Most of these features are offered in some form in every distribution application; anyone interested in buying should go through the demos and apply them to their own paper. But CM Assistant has another clear advantage over most commercial applications: it’s cheap. Although the licensing fee for other commercial software is often only slightly higher than that for CM Assistant (in the low four-digits), most companies charge a hefty fee to set the program up. Porter’s charges for data conversion are low (multiple hundreds) and his fee for continued tech support after the first year is in the low-to-mid-hundreds.
There are, of course, other options. Falcon Circulation is a clean-looking program developed by Lee Enterprises and in use by many of its several hundred weeklies. It offers plenty of options and reports, but its initial cost is upward of $20,000, and it is geared more toward daily and subscription newspapers. Similarly, PBS, whose MediaPlus Accounting software is used by Village Voice Media, offers MediaPlus Circulation as well, but it is high-cost and comes with features an alt-weekly doesn’t need. RouteScout, an application developed by FakeBrains, is a little cheaper than Falcon or MediaPlus, but still significantly more expensive than CM Assistant.
The cheapest product on the market appears to be the suspiciously-named Extra32 — no connection to EXTRA! — produced by Dennisoft, Inc. The owner, who is also the programmer and chief salesman, promises users “pretty much the same thing that the big boys have,” but at a lower cost. Service plans are reasonable, and, he says, “I try to make the service easy enough to use that the service policy really is an option.” Prices for Extra32 can be found on the Web.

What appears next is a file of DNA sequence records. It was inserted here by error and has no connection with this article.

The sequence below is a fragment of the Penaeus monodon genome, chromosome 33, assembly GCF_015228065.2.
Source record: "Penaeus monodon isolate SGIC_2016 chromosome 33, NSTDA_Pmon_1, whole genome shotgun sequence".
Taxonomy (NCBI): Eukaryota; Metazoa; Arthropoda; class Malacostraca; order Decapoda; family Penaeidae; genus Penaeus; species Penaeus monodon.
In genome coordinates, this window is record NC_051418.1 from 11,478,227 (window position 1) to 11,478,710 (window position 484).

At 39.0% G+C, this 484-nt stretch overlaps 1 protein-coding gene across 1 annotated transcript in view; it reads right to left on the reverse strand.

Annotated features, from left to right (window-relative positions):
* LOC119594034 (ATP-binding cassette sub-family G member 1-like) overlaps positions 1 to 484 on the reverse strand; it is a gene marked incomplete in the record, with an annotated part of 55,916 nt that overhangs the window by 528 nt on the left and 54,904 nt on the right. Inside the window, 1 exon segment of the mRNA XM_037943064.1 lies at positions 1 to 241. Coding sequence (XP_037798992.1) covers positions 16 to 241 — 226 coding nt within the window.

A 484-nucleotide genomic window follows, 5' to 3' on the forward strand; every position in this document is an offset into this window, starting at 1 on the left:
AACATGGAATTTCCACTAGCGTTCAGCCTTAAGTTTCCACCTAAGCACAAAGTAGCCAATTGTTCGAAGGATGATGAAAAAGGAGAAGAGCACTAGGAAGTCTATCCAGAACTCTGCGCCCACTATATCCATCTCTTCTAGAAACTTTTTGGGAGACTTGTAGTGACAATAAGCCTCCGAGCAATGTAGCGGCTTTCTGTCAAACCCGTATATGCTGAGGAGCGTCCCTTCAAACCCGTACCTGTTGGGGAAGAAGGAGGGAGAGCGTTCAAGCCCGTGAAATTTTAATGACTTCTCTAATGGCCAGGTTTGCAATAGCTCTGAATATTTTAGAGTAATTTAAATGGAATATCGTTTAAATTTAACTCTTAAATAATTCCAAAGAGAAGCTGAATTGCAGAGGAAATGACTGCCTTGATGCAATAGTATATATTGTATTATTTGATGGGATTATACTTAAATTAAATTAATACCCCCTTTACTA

If the Village Voice Media push to have its papers upgrade to CM Assistant is more an issue of maintenance than innovation, still there is some greater purpose behind the plan. Having the same software makes audits easier, and it also makes sharing information between papers easier. says Curt Sanders, the Village Voice’s circulation director.
The possibility of ever-larger and more useful databases resonates with John Weiss, publisher of the Colorado Springs Independent, whose initial inquiries into circulation software around the country led to the survey of AAN papers. Weiss relates a time when his paper was excluded from a local Intel store until he discovered that another alt-weekly was delivering to an Intel in San Jose. He brought it up with the manager and succeeded in getting his paper inside the store. “I have no problem sharing my list of where we distribute if I could see other people’s lists,” he says. “Let’s say I have 700 racks. If I had a database of 7,000 racks — that’s a database that has useful information.”